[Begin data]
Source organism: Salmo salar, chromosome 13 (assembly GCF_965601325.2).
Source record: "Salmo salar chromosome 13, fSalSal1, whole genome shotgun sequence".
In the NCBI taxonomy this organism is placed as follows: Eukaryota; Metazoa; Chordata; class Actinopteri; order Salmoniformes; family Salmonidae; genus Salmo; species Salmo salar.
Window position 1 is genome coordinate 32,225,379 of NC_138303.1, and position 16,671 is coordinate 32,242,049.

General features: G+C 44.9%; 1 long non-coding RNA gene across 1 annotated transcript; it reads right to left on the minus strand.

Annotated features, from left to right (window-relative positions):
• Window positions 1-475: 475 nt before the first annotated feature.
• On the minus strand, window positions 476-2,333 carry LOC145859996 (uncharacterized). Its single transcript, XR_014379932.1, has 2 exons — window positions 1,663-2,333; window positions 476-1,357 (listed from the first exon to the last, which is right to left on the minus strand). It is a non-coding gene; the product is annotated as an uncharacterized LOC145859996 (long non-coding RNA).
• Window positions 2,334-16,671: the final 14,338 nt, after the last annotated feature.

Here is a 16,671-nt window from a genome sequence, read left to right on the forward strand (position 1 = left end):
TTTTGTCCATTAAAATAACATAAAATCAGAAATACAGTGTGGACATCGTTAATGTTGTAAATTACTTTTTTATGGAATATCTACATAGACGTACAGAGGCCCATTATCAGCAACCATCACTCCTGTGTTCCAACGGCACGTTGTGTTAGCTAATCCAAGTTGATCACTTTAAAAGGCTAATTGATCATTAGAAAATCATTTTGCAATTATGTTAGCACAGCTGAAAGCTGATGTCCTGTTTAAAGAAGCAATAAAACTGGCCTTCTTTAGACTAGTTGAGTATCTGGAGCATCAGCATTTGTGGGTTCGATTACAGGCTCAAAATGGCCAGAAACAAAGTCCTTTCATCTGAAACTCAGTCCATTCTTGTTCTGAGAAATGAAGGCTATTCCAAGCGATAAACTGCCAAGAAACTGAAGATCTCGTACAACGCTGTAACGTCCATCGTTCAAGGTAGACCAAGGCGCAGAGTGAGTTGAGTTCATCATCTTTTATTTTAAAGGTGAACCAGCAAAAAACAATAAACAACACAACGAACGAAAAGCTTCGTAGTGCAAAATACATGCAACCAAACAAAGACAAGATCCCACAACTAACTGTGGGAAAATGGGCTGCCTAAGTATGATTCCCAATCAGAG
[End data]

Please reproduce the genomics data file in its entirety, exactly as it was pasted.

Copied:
Source organism: Salmo salar, chromosome 13 (assembly GCF_965601325.2).
Source record: "Salmo salar chromosome 13, fSalSal1, whole genome shotgun sequence".
In the NCBI taxonomy this organism is placed as follows: Eukaryota; Metazoa; Chordata; class Actinopteri; order Salmoniformes; family Salmonidae; genus Salmo; species Salmo salar.
Window position 1 is genome coordinate 32,225,379 of NC_138303.1, and position 16,671 is coordinate 32,242,049.

General features: G+C 44.9%; 1 long non-coding RNA gene across 1 annotated transcript; it reads right to left on the minus strand.

Annotated features, from left to right (window-relative positions):
• Window positions 1-475: 475 nt before the first annotated feature.
• On the minus strand, window positions 476-2,333 carry LOC145859996 (uncharacterized). Its single transcript, XR_014379932.1, has 2 exons — window positions 1,663-2,333; window positions 476-1,357 (listed from the first exon to the last, which is right to left on the minus strand). It is a non-coding gene; the product is annotated as an uncharacterized LOC145859996 (long non-coding RNA).
• Window positions 2,334-16,671: the final 14,338 nt, after the last annotated feature.

Here is a 16,671-nt window from a genome sequence, read left to right on the forward strand (position 1 = left end):
TTTTGTCCATTAAAATAACATAAAATCAGAAATACAGTGTGGACATCGTTAATGTTGTAAATTACTTTTTTATGGAATATCTACATAGACGTACAGAGGCCCATTATCAGCAACCATCACTCCTGTGTTCCAACGGCACGTTGTGTTAGCTAATCCAAGTTGATCACTTTAAAAGGCTAATTGATCATTAGAAAATCATTTTGCAATTATGTTAGCACAGCTGAAAGCTGATGTCCTGTTTAAAGAAGCAATAAAACTGGCCTTCTTTAGACTAGTTGAGTATCTGGAGCATCAGCATTTGTGGGTTCGATTACAGGCTCAAAATGGCCAGAAACAAAGTCCTTTCATCTGAAACTCAGTCCATTCTTGTTCTGAGAAATGAAGGCTATTCCAAGCGATAAACTGCCAAGAAACTGAAGATCTCGTACAACGCTGTAACGTCCATCGTTCAAGGTAGACCAAGGCGCAGAGTGAGTTGAGTTCATCATCTTTTATTTTAAAGGTGAACCAGCAAAAAACAATAAACAACACAACGAACGAAAAGCTTCGTAGTGCAAAATACATGCAACCAAACAAAGACAAGATCCCACAACTAACTGTGGGAAAATGGGCTGCCTAAGTATGATTCCCAATCAGAG